Rivers, regardless of their scales and geographic locations, are characterized with natural and human-induced variability in their discharges. While previous studies have established the effects of both interannual and intra-annual variabilities of unsteady river discharge on delta morphological evolution, the long-term cumulative effects of intra-annual unsteadiness on the progradation of delta lobes has remained hitherto elusive. To address this issue, numerical experiments using simplified unsteady discharges were performed in Delft3D and compared with those assuming constant bank-full discharges. A modified box model was further used to explore the effects of varying intra-annual unsteadiness on the progradation of delta lobes at reduced computational cost. While the overall trends of the progradation and the ultimate area created were found to be similar between the unsteady discharge scenarios and their corresponding constant bank-full discharge scenarios, the nuances of intermittent zig-zag variation in natural delta lobe area were well reproduced by model simulations assuming unsteady river discharges. In addition, long-term predictions suggested the potential existence of a tipping point in the area growth trajectory beyond which the delta lobe area declines during periods of low discharge. When confounding factors such as waves and variable sediment capture ratio were further taken into consideration, simulation results for unsteady river discharge scenarios exhibit significant deviations from constant bank-full discharge scenarios. The implications of the modeling results for delta protection and restoration measures, such as the water-sediment regulation scheme in the Yellow River and artificial channel diversions in the Mississippi River Delta, are also discussed.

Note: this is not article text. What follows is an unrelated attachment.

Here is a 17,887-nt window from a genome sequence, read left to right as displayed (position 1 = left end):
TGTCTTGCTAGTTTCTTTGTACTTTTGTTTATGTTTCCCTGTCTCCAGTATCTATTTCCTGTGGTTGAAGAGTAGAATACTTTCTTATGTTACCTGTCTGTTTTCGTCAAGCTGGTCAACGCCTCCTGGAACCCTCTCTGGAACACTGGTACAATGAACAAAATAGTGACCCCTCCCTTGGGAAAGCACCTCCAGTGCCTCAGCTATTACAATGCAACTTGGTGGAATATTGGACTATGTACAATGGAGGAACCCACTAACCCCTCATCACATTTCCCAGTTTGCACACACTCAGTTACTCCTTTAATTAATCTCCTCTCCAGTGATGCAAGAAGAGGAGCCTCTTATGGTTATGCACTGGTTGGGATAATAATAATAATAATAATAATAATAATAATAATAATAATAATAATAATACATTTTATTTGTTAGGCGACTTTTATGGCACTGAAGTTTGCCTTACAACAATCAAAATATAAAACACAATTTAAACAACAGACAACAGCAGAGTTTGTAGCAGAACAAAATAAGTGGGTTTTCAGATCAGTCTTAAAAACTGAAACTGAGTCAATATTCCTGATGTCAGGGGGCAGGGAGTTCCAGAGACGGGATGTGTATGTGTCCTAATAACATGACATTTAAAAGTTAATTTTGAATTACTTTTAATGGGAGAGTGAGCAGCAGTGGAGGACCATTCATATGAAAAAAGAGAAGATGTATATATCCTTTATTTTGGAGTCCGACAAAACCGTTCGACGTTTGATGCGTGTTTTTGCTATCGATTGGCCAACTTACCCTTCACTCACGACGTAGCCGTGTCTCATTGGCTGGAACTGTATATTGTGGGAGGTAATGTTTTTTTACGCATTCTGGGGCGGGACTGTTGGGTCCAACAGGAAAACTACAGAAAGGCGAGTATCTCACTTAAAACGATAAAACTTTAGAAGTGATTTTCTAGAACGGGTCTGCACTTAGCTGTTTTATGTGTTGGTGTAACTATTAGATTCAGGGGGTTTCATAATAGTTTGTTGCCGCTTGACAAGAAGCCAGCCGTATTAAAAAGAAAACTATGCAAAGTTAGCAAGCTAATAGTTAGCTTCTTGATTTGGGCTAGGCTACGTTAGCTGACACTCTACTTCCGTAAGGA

Bibliographical noteAccepted Author Manuscript
- delta progradation
- delta restoration
- numerical modeling
- unsteady river discharge